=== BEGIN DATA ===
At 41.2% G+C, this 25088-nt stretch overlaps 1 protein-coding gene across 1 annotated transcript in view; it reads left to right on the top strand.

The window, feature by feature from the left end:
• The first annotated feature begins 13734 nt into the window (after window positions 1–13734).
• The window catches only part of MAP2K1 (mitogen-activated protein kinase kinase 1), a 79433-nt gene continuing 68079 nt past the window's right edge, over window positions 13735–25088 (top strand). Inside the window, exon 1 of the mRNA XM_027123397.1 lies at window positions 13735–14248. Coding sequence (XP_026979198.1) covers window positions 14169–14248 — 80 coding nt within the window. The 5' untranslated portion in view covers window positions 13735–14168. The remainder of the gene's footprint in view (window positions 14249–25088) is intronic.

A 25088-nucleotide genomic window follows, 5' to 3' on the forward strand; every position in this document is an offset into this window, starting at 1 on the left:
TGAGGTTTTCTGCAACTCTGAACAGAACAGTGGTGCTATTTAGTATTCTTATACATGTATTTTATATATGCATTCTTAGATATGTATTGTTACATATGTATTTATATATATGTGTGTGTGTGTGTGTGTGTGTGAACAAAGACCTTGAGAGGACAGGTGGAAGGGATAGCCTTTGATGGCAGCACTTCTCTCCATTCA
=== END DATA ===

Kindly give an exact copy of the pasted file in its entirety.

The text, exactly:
At 41.2% G+C, this 25088-nt stretch overlaps 1 protein-coding gene across 1 annotated transcript in view; it reads left to right on the top strand.

The window, feature by feature from the left end:
• The first annotated feature begins 13734 nt into the window (after window positions 1–13734).
• The window catches only part of MAP2K1 (mitogen-activated protein kinase kinase 1), a 79433-nt gene continuing 68079 nt past the window's right edge, over window positions 13735–25088 (top strand). Inside the window, exon 1 of the mRNA XM_027123397.1 lies at window positions 13735–14248. Coding sequence (XP_026979198.1) covers window positions 14169–14248 — 80 coding nt within the window. The 5' untranslated portion in view covers window positions 13735–14168. The remainder of the gene's footprint in view (window positions 14249–25088) is intronic.

A 25088-nucleotide genomic window follows, 5' to 3' on the forward strand; every position in this document is an offset into this window, starting at 1 on the left:
TGAGGTTTTCTGCAACTCTGAACAGAACAGTGGTGCTATTTAGTATTCTTATACATGTATTTTATATATGCATTCTTAGATATGTATTGTTACATATGTATTTATATATATGTGTGTGTGTGTGTGTGTGTGTGAACAAAGACCTTGAGAGGACAGGTGGAAGGGATAGCCTTTGATGGCAGCACTTCTCTCCATTCA